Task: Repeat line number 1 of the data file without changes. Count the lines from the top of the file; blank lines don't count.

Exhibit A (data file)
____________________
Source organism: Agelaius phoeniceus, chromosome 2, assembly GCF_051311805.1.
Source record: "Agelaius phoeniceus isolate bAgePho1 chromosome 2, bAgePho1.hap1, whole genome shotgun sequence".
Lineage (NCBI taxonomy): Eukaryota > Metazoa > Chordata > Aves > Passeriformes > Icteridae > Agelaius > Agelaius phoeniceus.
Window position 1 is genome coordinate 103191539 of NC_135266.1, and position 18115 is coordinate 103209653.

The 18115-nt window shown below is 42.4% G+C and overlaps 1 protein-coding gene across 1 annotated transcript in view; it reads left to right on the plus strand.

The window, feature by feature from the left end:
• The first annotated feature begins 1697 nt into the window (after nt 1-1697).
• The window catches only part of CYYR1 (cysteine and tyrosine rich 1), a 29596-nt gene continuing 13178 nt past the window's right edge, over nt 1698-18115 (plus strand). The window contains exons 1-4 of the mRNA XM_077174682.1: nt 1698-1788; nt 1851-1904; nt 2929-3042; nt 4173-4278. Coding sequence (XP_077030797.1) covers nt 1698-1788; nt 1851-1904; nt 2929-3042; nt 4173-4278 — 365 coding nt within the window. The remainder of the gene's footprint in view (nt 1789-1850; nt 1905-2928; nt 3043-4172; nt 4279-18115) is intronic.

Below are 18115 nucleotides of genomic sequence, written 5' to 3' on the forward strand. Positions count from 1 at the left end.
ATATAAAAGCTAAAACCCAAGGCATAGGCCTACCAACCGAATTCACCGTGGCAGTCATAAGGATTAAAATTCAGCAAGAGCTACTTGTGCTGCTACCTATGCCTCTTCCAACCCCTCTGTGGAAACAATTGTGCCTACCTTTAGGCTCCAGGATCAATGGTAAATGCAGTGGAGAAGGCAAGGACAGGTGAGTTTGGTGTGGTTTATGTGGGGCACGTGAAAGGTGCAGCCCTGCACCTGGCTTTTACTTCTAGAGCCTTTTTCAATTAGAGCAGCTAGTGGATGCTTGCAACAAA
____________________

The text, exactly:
Source organism: Agelaius phoeniceus, chromosome 2, assembly GCF_051311805.1.